Doubling as a spellbook, this collection performs speech acts that reach for healing and integration, all while meditating on which anti-inflammatories (aloe? spearmint? dates? wolves? breath? intimacy?) might best treat the global inflammation that is empire.
The voices to which Barskova has turned her obsessive, greedy, undeceived attention in Air Raid are not easy voices to listen to, but they are voices she is rescuing even as her poetry . . . is rescuing her, line by line.
Conley’s book, to adopt a phrase of her own making, functions like an “earworm for the Anthropocene.”
Rebecca Morgan Frank’s Oh You Robot Saints!, reviewed by J. Ahana-Laba
Muriel Leung’s Imagine Us, the Swarm
“Speaking these poems out loud, you will hear the sounds that Simmonds was able to put on the page, the way songs move with their own time, and how they push our bodies to inhabit that time.” — Mark Spero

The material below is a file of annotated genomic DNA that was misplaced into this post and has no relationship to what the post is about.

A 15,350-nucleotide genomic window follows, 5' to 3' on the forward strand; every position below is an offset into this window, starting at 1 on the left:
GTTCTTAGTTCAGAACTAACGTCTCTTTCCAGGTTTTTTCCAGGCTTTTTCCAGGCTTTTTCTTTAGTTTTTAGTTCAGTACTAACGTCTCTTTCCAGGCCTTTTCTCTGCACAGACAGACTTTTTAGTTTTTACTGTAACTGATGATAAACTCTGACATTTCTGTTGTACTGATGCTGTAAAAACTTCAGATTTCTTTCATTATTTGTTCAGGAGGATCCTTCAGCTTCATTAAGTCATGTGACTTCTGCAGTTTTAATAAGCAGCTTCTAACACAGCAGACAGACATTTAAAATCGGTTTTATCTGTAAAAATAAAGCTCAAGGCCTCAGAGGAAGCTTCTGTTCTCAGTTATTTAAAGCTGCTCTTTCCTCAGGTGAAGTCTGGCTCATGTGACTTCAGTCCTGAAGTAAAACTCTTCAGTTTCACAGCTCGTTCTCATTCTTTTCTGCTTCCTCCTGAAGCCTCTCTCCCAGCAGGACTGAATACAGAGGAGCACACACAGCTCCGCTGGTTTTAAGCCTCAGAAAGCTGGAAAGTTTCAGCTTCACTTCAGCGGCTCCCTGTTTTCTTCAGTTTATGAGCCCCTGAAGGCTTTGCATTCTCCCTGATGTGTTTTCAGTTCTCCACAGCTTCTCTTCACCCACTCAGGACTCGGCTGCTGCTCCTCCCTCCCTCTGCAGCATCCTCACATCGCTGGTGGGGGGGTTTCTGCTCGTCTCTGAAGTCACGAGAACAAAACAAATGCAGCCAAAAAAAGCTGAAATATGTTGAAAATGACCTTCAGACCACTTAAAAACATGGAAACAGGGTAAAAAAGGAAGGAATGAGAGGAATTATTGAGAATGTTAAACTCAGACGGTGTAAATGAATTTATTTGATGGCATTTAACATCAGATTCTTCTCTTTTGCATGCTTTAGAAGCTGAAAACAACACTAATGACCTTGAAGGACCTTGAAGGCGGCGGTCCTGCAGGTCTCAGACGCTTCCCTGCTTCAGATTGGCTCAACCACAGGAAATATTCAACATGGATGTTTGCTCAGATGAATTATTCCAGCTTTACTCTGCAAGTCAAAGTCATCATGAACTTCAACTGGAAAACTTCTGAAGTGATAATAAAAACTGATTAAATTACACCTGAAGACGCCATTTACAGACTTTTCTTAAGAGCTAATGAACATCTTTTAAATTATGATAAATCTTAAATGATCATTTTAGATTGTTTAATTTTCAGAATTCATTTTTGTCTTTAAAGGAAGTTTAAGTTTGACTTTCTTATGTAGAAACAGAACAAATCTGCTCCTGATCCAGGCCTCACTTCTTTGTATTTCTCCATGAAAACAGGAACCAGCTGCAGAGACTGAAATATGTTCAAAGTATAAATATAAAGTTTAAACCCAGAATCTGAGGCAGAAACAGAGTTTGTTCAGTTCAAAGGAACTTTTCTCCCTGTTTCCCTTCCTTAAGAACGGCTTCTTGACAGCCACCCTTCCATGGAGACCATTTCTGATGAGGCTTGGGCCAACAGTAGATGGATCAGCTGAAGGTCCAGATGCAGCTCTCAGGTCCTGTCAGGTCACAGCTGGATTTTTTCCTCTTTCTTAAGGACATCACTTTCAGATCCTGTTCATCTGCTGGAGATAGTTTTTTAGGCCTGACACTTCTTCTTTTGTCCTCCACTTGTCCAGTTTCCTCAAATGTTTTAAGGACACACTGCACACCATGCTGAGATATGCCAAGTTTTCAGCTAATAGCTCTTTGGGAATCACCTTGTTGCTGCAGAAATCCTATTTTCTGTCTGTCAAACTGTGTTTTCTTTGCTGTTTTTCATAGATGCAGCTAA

“Olzmann writes with a penchant for allegory and ethical dilemmas, but these poems avoid parable or pat answers.” —Risa Denenberg
“The loneliness that drenches Burying the Mountain derives from rejection and alienation, but also from portent.” —Angelo Mao
“The body and the land mirror each other in their growth and development, in their ability to be beautifully reset and be born from last year’s ‘undue shrubbery.'” – Cass Garison
“H of H Playbook is a submission to our collective conscience, a treatise against empire, and a reminder that there is no myth nor story that can replace actual, material human experience.” – Dujie Tahat